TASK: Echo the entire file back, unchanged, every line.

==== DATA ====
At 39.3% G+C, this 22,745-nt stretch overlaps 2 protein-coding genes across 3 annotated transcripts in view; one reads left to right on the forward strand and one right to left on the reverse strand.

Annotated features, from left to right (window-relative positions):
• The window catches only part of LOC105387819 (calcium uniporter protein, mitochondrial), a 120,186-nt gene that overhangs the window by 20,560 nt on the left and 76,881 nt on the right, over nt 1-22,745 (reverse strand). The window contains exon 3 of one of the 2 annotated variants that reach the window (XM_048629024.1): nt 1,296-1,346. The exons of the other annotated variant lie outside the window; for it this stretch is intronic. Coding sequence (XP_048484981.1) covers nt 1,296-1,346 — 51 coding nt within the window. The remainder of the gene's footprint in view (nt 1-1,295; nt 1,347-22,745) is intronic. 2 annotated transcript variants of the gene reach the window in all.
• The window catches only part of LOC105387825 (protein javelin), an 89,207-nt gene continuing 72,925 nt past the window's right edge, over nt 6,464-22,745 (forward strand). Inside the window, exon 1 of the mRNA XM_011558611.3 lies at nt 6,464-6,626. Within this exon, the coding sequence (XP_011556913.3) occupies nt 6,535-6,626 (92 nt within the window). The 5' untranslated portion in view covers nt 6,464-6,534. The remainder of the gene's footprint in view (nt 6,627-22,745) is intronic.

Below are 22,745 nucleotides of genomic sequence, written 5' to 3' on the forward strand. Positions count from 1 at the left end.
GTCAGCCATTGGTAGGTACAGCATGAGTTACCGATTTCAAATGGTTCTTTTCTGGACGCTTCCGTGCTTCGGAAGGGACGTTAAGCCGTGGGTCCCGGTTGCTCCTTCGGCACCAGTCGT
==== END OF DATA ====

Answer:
At 39.3% G+C, this 22,745-nt stretch overlaps 2 protein-coding genes across 3 annotated transcripts in view; one reads left to right on the forward strand and one right to left on the reverse strand.

Annotated features, from left to right (window-relative positions):
• The window catches only part of LOC105387819 (calcium uniporter protein, mitochondrial), a 120,186-nt gene that overhangs the window by 20,560 nt on the left and 76,881 nt on the right, over nt 1-22,745 (reverse strand). The window contains exon 3 of one of the 2 annotated variants that reach the window (XM_048629024.1): nt 1,296-1,346. The exons of the other annotated variant lie outside the window; for it this stretch is intronic. Coding sequence (XP_048484981.1) covers nt 1,296-1,346 — 51 coding nt within the window. The remainder of the gene's footprint in view (nt 1-1,295; nt 1,347-22,745) is intronic. 2 annotated transcript variants of the gene reach the window in all.
• The window catches only part of LOC105387825 (protein javelin), an 89,207-nt gene continuing 72,925 nt past the window's right edge, over nt 6,464-22,745 (forward strand). Inside the window, exon 1 of the mRNA XM_011558611.3 lies at nt 6,464-6,626. Within this exon, the coding sequence (XP_011556913.3) occupies nt 6,535-6,626 (92 nt within the window). The 5' untranslated portion in view covers nt 6,464-6,534. The remainder of the gene's footprint in view (nt 6,627-22,745) is intronic.

Below are 22,745 nucleotides of genomic sequence, written 5' to 3' on the forward strand. Positions count from 1 at the left end.
GTCAGCCATTGGTAGGTACAGCATGAGTTACCGATTTCAAATGGTTCTTTTCTGGACGCTTCCGTGCTTCGGAAGGGACGTTAAGCCGTGGGTCCCGGTTGCTCCTTCGGCACCAGTCGT